It is also contemplated that the OCR software could be utilized to read other information from the document 61. In some embodiments, it may be desired that the OCR read payor name, address, or any other information on the document 61.
With reference to
A second interface 66 may be provided to display information to a customer. This interface may also be a video screen or a touch screen as described above. In one embodiment, this interface may include a touchscreen button for authorizing the ACH transaction. Also, the button may be a separate “OK” button. This way, the customer only has to sign the document once. A communication link 69 is used to connect the scanning system 50 to a network of scanning stations and/or to the central computer 18 as is described in reference to
One example of a scanning arrangement for use in the above-mentioned embodiments will be described in reference to
The document 61 then moves into position 76 c where the image of the other of the first and second sides of the document is scanned by the scanhead 80.
In accordance with another embodiment of the present invention, the image scanner may be of the type disclosed in U.S. Pat. No. 4,888,812 which is incorporated herein by reference in its entirety. According to the embodiment of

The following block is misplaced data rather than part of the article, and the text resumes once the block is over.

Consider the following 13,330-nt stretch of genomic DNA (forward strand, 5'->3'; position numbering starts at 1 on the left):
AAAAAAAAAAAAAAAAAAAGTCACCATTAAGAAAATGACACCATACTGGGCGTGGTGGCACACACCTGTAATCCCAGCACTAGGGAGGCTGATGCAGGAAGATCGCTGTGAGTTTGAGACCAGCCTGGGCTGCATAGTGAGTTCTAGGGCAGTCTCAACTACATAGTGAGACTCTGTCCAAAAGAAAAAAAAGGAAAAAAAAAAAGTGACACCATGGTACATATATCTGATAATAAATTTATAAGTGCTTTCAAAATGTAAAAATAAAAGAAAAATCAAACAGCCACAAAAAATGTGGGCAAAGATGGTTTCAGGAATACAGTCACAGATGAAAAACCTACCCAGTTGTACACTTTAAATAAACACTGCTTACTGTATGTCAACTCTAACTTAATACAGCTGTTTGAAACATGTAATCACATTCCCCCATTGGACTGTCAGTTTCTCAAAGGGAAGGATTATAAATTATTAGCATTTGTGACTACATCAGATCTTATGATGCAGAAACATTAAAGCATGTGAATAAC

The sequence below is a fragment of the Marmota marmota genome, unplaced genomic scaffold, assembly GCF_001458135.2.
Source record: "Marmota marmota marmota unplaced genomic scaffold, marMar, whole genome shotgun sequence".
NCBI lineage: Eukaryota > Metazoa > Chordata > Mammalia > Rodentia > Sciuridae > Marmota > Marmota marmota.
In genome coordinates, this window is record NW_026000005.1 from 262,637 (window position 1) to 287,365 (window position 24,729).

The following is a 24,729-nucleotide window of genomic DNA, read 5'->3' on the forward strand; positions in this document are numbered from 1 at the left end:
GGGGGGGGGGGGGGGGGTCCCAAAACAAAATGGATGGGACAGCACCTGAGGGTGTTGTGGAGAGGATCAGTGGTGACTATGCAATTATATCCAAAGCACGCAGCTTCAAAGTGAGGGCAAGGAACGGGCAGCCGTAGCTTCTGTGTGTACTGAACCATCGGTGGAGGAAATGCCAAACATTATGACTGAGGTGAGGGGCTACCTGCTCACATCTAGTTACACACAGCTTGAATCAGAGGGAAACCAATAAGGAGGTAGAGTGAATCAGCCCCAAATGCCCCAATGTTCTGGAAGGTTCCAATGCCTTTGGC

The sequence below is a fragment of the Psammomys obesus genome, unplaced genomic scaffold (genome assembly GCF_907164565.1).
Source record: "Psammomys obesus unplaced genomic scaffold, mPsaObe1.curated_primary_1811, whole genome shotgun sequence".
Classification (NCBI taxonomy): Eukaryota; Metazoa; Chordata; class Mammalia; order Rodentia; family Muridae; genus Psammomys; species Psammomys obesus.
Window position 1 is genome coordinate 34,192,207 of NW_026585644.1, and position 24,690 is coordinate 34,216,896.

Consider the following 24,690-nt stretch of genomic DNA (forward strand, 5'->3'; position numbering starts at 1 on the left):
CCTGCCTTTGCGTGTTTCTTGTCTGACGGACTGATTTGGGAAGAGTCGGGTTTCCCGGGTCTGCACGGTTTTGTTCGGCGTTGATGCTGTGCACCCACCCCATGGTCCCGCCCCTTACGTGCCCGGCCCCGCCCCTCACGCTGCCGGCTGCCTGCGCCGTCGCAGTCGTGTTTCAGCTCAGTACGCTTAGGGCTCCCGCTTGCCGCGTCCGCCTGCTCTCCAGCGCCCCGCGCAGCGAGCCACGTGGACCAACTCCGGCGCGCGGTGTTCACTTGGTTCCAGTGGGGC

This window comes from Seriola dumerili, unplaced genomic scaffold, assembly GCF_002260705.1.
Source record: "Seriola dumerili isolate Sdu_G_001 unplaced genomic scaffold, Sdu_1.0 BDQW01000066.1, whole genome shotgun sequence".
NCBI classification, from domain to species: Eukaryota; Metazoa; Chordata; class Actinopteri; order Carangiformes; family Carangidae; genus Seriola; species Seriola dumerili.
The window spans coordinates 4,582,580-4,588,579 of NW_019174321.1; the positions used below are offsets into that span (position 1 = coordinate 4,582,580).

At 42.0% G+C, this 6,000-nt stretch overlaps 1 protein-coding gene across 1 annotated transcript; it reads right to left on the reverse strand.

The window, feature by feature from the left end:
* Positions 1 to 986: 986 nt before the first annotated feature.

According to an embodiment, the high resolution gray scale image data from the analog-to-digital converters 284, 286 is directed to an image data preprocessor 288 in which the data may be enhanced and smoothed and which serves to locate the edges of successive documents. Irrelevant data between documents can then be discarded. If the documents are slightly skewed, the image preprocessor 288 can also perform rotation on the image data to facilitate subsequent processing.
The image data may be monitored for unacceptable image quality by an image quality unit 290. For example, the image quality unit 290 may monitor the distribution of gray scale values in the image data and create a histogram. As is well known in the art, acceptable quality images have a distribution of gray scale values within certain prescribed limits. If the gray scale distribution of the histogram falls outside these limits, this is indicative of poor image quality and an error condition may be generated.